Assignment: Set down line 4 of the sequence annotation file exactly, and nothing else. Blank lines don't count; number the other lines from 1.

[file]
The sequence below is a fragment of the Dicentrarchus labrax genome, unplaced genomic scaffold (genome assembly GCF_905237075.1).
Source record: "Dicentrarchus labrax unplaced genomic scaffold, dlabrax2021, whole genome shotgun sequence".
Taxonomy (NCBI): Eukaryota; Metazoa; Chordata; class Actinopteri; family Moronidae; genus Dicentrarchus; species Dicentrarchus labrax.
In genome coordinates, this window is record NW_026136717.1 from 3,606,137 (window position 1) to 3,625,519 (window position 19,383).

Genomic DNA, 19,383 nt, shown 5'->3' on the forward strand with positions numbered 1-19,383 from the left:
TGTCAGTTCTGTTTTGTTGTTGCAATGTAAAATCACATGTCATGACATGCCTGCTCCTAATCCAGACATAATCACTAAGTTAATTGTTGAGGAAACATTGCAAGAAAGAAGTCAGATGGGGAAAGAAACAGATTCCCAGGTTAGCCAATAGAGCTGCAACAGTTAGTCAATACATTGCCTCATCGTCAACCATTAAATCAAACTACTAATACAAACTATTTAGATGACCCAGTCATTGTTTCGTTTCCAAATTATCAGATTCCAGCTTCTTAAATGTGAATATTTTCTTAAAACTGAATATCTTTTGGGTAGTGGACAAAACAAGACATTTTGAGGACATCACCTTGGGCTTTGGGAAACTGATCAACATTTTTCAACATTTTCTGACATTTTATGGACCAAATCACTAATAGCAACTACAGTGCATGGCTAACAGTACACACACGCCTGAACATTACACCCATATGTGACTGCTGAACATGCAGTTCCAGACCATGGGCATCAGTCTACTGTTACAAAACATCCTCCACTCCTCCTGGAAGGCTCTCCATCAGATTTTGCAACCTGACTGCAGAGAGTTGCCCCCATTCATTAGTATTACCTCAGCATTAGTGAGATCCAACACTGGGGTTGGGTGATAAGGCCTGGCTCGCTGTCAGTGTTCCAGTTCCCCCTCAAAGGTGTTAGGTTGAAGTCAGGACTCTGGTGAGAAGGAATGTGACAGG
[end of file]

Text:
In genome coordinates, this window is record NW_026136717.1 from 3,606,137 (window position 1) to 3,625,519 (window position 19,383).